Two days ago the small village of Shishmaref in Alaska faced a vote. Threatened by rising sea levels, they had to decide whether to stay in the village they and some of their ancestors have called home for around 400 years, or relocate. The results are in, and it was a close vote.

Shishmaref, Alaska, Inupiat Inuit, climate change, global warming, rising sea levels, village, Alaskan village, relocation

Around 600 people reside in Shishmaref, and the majority are Inupiat Inuit. Both tribal and non-tribal people were invited to vote. Shishmaref voted to leave in a 89 to 78 vote. Those are the unofficial numbers; city council secretary Donna Burr says the vote has yet to be certified. It appears locals grappled with the decision as they tried to decide what would be best for future generations.

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Resident Tiffany Magby has a son who is three, and she’s afraid away from Shishmaref, he won’t have as much contact with traditional values. She told Grist, “I waited until the last hour to vote. I…am worried about what it means for his upbringing.” She says others also waited until near the end to cast their vote.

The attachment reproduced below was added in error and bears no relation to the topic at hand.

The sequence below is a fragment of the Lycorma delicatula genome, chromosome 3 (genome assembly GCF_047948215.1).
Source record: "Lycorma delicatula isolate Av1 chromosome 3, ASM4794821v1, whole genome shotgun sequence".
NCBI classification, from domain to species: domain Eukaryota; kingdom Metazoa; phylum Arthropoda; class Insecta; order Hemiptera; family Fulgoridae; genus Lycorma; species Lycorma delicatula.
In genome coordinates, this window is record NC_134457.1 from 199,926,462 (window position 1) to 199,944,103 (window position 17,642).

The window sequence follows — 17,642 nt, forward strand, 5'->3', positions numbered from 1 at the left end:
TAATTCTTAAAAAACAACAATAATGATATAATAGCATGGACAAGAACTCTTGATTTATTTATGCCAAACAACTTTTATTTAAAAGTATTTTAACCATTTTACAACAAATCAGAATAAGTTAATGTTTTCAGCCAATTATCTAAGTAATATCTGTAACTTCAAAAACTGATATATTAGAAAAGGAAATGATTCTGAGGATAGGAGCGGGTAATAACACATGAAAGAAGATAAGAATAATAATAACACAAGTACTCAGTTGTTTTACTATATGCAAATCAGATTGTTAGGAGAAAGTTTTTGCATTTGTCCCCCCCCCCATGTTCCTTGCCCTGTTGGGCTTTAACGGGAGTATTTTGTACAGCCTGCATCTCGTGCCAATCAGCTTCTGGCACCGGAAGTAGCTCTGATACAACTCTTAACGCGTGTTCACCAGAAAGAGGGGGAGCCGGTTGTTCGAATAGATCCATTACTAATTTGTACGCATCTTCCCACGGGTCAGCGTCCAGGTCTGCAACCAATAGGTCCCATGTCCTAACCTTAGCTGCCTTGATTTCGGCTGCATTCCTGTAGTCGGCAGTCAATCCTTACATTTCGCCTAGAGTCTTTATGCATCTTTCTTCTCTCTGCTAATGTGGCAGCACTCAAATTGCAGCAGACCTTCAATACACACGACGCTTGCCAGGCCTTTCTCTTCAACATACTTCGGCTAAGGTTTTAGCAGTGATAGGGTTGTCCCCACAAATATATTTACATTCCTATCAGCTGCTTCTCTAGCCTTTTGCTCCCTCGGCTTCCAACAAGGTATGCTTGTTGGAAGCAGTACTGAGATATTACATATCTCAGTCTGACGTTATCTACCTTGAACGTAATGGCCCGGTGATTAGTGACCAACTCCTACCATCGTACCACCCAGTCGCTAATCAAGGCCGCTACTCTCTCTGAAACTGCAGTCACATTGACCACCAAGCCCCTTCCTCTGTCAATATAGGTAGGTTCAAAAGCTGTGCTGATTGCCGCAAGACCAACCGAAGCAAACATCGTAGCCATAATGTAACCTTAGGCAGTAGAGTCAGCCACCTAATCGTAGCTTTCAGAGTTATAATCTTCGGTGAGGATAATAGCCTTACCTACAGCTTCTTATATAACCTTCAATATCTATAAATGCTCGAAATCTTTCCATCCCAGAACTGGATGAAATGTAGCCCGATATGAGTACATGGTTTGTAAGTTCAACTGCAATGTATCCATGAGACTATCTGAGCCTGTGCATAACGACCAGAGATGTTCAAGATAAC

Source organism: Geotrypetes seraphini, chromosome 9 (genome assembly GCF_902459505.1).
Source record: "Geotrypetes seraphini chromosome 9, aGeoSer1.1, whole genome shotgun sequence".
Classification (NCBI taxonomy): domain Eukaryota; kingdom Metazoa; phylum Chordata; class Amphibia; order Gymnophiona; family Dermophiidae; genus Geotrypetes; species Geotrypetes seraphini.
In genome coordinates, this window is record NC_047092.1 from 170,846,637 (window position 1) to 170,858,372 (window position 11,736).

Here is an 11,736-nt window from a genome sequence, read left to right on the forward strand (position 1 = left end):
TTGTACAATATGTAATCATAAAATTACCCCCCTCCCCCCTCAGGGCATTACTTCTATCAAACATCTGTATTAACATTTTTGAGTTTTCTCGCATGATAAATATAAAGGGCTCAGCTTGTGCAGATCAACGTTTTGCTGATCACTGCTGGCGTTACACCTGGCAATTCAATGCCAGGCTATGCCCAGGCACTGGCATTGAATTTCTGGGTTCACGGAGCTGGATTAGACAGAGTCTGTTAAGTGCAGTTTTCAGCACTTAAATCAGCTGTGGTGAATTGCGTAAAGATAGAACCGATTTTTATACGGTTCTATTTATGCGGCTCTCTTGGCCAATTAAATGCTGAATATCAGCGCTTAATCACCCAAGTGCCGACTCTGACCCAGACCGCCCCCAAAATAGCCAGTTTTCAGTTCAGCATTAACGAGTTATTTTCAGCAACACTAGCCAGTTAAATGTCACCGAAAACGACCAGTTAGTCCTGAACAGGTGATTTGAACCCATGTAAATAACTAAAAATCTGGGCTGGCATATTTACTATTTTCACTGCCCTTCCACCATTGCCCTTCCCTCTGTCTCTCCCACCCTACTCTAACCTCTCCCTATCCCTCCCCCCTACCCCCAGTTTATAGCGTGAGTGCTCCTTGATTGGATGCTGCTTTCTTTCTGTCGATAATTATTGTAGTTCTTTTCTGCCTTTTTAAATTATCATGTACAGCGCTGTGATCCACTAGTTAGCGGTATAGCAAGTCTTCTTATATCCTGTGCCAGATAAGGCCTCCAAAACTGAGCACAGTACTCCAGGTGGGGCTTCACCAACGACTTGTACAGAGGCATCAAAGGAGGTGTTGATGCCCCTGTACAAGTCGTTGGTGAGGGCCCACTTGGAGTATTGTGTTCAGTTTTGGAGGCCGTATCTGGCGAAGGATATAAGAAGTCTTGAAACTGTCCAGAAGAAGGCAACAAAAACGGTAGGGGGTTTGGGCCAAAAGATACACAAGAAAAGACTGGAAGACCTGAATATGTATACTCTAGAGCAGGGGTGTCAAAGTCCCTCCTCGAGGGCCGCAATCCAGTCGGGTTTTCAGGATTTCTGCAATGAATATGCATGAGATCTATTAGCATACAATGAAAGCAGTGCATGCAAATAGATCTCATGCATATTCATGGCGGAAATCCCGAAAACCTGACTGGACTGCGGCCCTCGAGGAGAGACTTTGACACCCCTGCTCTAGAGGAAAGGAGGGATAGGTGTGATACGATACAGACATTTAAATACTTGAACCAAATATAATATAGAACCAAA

Because of rising sea levels due to climate change, however, in the next few decades the residents may or may not have a choice. According to NOAA’s Arctic Change website, reduced sea ice stemming from climate change has led to “higher storm surges.” Infrastructure, homes, and even the village water system are at risk.

Shishmaref also voted to leave and go to the mainland in 2002, but there wasn’t enough federal funding for them to actually make the move. They’d likely need around $200 million to relocate, but the U.S. Department of the Interior has only offered $8 million for tribes looking to move. Burr said the village would have to work around the limited funds. She told Grist, “It’s not going to happen in our lifetimes. We just want to take the right steps forward for our children.”

Via Grist

Images via Wikimedia Commons and screenshot